Lockheed Martin Advanced Development Projects is making perhaps the first realistic tests of a hybrid airship–a concept that dates back many decades but that is just now being tried at a significant scale. The Skunk Works had secretly built the craft and hoped for a quiet first flight at its Palmdale, Calif., facility, but a few passers-by noticed the strange object in the sky. The Defense Dept. is showing interest in two categories of airships–those that can carry large cargo at low altitude, exemplified by the Defense Advanced Research Projects Agency (Darpa) Walrus program, and those that can operate in high-altitude low-wind conditions and remain on station for long periods of time. The configuration of the Skunks Works ship indicates it is the former–a hybrid heavy-load carrier. The interest is across the services and the notional applications are diverse, ranging from logistics–delivery of an integrated fighting unit within theater, for example–to sensor, communications and even laser-weapon relay platforms. But airships aren’t there yet. Major unresolved issues could derail the airship dream, such as their traditional delicate ground handling, and possibly prohibitive economics and vulnerability. These issues have been debated endlessly on paper, and now Lockheed Martin, a prime airship proponent, is investing to seek real answers.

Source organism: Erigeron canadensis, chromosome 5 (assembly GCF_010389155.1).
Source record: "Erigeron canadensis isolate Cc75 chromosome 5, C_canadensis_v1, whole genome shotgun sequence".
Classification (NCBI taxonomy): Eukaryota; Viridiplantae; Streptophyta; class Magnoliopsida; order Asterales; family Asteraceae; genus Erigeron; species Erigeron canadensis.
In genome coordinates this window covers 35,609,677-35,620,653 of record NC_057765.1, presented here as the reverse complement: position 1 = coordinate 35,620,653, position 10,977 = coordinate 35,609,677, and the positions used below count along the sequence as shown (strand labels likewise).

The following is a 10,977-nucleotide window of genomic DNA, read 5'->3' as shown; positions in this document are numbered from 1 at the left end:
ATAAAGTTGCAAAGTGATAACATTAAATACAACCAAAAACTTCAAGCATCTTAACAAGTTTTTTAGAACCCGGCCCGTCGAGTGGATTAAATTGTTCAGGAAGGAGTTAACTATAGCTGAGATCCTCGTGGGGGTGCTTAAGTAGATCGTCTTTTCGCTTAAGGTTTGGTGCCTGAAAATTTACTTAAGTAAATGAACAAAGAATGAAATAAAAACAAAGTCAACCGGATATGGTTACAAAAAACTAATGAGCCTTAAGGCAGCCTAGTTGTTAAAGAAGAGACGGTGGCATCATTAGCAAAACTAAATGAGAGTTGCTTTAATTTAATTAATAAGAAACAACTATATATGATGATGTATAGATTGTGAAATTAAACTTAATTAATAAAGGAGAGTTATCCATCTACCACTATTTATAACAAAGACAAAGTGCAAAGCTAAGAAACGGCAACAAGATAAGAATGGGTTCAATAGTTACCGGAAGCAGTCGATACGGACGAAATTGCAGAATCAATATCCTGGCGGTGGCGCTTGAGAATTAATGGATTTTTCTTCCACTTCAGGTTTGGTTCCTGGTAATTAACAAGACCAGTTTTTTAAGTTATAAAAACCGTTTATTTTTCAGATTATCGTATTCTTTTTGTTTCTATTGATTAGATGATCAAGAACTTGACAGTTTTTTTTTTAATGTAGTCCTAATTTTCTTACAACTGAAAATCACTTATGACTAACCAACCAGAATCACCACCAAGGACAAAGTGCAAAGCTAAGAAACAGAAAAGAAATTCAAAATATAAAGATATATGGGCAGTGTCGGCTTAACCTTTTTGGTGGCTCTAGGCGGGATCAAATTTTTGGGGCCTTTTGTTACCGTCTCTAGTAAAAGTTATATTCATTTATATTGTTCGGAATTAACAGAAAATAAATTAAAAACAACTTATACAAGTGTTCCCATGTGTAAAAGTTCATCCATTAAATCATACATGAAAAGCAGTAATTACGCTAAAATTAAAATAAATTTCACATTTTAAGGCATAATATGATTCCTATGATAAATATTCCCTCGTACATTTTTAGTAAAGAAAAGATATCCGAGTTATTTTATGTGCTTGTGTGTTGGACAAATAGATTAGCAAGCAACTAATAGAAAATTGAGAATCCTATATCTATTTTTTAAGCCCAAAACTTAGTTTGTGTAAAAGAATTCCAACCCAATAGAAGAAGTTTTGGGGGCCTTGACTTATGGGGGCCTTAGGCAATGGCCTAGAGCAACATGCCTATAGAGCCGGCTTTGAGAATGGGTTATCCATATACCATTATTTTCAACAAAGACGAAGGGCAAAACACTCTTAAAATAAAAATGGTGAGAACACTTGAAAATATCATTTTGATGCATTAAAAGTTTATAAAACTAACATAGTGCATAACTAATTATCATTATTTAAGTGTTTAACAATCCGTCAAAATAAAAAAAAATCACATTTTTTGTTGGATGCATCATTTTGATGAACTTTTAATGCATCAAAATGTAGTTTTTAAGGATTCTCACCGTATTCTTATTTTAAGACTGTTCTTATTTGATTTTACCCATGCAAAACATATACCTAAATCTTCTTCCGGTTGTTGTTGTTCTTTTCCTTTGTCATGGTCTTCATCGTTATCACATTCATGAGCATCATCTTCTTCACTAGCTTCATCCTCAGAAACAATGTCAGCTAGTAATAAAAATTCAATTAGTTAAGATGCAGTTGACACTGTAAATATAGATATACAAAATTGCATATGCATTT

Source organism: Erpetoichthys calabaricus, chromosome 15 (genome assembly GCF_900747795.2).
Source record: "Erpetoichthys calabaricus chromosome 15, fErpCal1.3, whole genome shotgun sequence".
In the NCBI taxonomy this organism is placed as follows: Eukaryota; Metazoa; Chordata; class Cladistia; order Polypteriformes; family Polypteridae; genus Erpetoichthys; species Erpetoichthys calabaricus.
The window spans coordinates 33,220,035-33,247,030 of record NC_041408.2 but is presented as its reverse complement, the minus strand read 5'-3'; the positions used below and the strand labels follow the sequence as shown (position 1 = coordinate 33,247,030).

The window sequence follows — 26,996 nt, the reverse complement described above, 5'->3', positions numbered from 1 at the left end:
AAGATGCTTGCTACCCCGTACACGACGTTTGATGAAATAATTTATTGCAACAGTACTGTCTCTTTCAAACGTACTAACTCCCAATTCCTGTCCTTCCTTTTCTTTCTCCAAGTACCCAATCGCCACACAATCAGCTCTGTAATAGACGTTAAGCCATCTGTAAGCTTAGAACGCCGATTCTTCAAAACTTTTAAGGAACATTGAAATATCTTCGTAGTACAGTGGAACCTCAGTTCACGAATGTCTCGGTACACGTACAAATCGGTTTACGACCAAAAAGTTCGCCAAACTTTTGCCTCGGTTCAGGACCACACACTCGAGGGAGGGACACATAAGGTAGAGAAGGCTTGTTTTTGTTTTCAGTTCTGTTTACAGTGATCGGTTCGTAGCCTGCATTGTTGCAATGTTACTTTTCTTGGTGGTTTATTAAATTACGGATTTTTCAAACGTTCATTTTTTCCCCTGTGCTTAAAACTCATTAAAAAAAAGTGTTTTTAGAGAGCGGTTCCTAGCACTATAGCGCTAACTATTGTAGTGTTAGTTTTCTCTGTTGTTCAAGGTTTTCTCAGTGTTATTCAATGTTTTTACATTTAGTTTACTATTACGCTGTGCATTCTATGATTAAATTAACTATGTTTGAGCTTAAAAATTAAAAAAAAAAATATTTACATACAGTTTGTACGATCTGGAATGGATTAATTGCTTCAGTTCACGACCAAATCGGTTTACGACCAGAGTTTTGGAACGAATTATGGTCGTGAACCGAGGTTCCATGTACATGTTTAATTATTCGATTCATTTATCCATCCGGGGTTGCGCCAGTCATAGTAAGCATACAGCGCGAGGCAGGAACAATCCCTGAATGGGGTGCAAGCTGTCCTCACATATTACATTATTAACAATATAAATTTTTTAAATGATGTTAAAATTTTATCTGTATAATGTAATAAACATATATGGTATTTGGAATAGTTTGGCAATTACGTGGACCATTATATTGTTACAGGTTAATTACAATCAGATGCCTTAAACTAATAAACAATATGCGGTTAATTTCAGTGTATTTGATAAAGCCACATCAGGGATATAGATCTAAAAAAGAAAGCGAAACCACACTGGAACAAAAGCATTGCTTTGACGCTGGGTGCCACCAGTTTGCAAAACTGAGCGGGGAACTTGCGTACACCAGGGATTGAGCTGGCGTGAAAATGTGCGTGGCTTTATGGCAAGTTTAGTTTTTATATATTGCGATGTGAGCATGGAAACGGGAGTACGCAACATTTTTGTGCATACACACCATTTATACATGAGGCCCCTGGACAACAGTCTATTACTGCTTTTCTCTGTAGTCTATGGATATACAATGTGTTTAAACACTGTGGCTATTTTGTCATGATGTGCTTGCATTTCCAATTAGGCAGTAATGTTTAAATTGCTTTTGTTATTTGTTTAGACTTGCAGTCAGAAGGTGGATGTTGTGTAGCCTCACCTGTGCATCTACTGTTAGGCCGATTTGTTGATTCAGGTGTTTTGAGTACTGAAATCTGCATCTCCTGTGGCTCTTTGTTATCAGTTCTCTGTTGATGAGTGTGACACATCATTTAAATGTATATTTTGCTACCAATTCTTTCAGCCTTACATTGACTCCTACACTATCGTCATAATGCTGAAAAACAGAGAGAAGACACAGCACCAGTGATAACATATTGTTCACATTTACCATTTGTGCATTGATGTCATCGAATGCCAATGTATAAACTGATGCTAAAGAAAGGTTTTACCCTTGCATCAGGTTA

Recentlys! U.S. Army LEMV Program ordered this 21-day endurance, 20K Altitude Hybrid LTA for AFPAK:
A hybrid airship derives most of its lift by being filled with a lighter-than-air gas such as helium. Overall, it is heavier than air and gains the final 20% or so of lift by flying like an aircraft, but with slow takeoff and landing speeds that allow operations from short unprepared strips. The Skunk Works made the first flight of its “P-791” testbed on Jan. 31 at its facility on the Palmdale Air Force Plant 42 airport. The manned flight was about a 5-min. circuit around the airport in the morning and appeared to be successful. The company did not announce or want to discuss the flight. The P-791 is not part of a government contract, but rather an independent research and development project by the Skunk Works to better understand airship capabilities and technologies, such as materials, a company official says. However, it may also be a quarter-scale prototype of a heavy-lifter.
TO GAIN MORE SPAN TO ACT LIKE a wing, the P-791 is three pressurized lobes joined together. An observer of the first flight says it was about the size of three Fuji blimps blended together. The Fuji blimp, a Skyship 600 model, is 206 ft. long. That suggests the P-791 would have a gross lift of roughly 3-5 tons. The observer saw the craft performing very tight 360-deg. turns while taxiing. It made a brief takeoff roll, climbed to a low altitude, made a few banks–including a long sweeping turn–then came back and landed. The landing approach had a nose-down body attitude that levelled for the flare. The flight was very smooth, the observer says. The craft was flown by P-791 Chief Test Pilot Eric P. Hansen. The speed of the testbed was estimated at about 20 kt. A full-scale version would be able to go much faster, over 100 kt. Lockheed Martin has long proposed a large transport airship, at one time called the Aerocraft, which was halted around 2000 (AW&ST Feb. 22, 1999, p. 26). That design was about 800 ft. long and was to carry 1-1.2 million lb. at 125 kt. The Skunk Works was one of two contractors to receive one-year, $3-million Darpa contracts in August 2005 to study Walrus. The second Walrus phase would be a three-year demonstration effort.